Happy birthday: Queen Elizabeth II turns 93 on Easter Sunday

Britain's Queen Elizabeth II arrives at the Easter Mattins Service at St. George's Chapel, at Windsor Castle, Britain, April 21, 2019. (Reuters)
Updated 21 April 2019

Happy birthday: Queen Elizabeth II turns 93 on Easter Sunday

  • The queen is marking Easter by attending a service with other senior royals

LONDON: Queen Elizabeth II is celebrating her 93rd birthday, which this year coincides with Easter Sunday.
The queen is marking Easter by attending a service with other senior royals at St. George’s Chapel on the grounds of Windsor Castle, west of London.
She was joined by Prince William and his wife Kate, the Duchess of Cambridge, and Prince Harry, whose wife Meghan, the Duchess of Sussex, is expecting their first child in the coming weeks and did not attend.
Harry and Meghan did post a birthday greeting for the queen on their Instagram page: “Happy Birthday Your Majesty, Ma’am, Granny. Wishing you the most wonderful day! Harry & Meghan.”
The queen’s birthday is marked this year by an unusual sunny spell that has sent flowers blooming on the extensive castle grounds.
Sunday is the first of two birthday celebrations each year for the queen. She marks her official birthday in June with the Trooping the Color parade.
The two-birthday tradition dates back more than 250 years, when it was instituted by King George II.
Elizabeth is the longest-reigning monarch in British history. She still maintains an active schedule, although she does not travel as often as she used to.
Her 97-year-old husband, Prince Philip, has retired from public duties and did not attend the service.


US coronavirus death toll tops 100,000

Updated 28 May 2020

US coronavirus death toll tops 100,000

  • Nearly 1.7 million infections have been tallied nationwide

WASHINGTON:: The United States has now recorded more than 100,000 coronavirus-related deaths, Johns Hopkins University reported Wednesday — a somber milestone and by far the highest total in the world.
The country reported its first death about three months ago. Since then, nearly 1.7 million infections have been tallied nationwide, according to the Baltimore-based school.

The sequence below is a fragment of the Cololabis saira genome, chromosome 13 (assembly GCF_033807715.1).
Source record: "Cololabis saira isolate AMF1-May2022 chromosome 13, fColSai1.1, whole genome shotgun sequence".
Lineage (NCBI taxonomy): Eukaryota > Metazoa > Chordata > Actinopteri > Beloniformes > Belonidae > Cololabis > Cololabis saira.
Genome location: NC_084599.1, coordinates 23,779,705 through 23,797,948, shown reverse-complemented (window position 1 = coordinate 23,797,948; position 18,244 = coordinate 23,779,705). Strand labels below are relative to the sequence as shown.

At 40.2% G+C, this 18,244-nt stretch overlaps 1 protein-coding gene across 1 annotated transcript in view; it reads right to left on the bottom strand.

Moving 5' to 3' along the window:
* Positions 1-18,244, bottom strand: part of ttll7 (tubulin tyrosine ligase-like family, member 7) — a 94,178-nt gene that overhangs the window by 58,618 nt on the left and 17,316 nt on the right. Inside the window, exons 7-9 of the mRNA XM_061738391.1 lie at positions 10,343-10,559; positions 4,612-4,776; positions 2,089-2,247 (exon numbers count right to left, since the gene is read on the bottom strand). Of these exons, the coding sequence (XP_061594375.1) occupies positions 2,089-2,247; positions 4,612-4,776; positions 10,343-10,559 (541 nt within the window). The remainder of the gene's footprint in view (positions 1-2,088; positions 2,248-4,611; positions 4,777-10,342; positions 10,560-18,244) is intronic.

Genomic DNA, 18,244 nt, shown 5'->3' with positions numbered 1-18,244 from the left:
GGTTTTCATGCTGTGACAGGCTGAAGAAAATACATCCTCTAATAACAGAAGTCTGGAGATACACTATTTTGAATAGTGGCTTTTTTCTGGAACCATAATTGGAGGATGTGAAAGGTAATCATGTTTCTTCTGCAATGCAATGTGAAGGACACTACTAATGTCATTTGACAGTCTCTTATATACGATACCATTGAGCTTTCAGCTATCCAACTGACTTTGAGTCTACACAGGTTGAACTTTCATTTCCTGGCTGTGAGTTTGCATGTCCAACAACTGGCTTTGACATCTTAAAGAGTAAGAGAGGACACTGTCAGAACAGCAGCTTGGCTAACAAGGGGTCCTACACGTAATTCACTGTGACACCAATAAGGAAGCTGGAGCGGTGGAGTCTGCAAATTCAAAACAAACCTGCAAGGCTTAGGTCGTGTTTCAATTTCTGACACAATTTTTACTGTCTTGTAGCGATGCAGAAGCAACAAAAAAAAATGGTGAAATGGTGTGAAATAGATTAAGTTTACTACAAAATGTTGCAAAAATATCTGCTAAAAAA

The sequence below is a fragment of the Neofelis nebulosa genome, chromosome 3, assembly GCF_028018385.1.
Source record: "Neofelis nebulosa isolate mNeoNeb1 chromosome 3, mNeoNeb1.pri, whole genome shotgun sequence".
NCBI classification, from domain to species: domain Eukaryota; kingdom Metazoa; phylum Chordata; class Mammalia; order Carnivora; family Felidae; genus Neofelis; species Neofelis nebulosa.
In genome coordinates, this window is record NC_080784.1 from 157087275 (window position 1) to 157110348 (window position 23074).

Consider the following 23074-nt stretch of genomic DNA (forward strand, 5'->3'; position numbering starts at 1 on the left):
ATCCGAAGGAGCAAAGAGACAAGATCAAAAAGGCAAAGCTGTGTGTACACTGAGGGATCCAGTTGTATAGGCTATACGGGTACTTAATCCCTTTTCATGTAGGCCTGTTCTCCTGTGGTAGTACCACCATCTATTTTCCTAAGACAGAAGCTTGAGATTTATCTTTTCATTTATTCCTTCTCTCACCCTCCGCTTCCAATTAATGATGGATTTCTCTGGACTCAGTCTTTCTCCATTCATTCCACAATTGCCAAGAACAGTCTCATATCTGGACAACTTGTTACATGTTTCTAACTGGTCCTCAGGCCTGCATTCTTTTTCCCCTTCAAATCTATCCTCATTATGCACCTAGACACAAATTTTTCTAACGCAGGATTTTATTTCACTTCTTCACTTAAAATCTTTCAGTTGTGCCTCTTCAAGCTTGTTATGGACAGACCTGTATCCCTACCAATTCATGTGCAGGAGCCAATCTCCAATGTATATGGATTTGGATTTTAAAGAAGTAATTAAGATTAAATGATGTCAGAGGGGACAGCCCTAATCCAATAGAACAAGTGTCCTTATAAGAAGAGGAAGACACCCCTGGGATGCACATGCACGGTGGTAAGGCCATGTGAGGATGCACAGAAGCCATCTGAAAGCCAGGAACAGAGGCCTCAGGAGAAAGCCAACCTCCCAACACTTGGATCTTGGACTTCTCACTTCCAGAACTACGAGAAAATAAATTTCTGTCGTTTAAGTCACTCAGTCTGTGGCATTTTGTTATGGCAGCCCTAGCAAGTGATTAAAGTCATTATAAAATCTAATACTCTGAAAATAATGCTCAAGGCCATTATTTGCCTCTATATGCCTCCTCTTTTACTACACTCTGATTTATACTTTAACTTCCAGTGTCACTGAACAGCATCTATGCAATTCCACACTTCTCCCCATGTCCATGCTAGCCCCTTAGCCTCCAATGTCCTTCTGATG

The actual number of deaths and infections is believed to be higher, experts say.
In the last 24 hours, the death toll was on the rise once again, with 1,401 deaths added, after three straight days of tolls under 700. The full death toll stood at 100,396.
The state of New York has seen nearly a third of all coronavirus-related deaths in the United States, where President Donald Trump ordered that flags fly at half-staff last weekend to honor the victims.
The first US virus death was reported on February 26, though officials now say they believe that others may have died of COVID-19, the disease caused by the virus, before that.
The country passed the 50,000-death threshold barely more than a month ago.
The number of deaths per capita in the United States is nevertheless lower than in several European countries, including Britain, Belgium, France, Italy and Spain.
Despite the grim toll, most US states are now moving toward ending the strict stay-at-home measures that were implemented to curb the spread of the virus.
President Donald Trump, who is running for reelection in November, is eager to stem the economic pain of the lockdown, which has left tens of millions of Americans without jobs.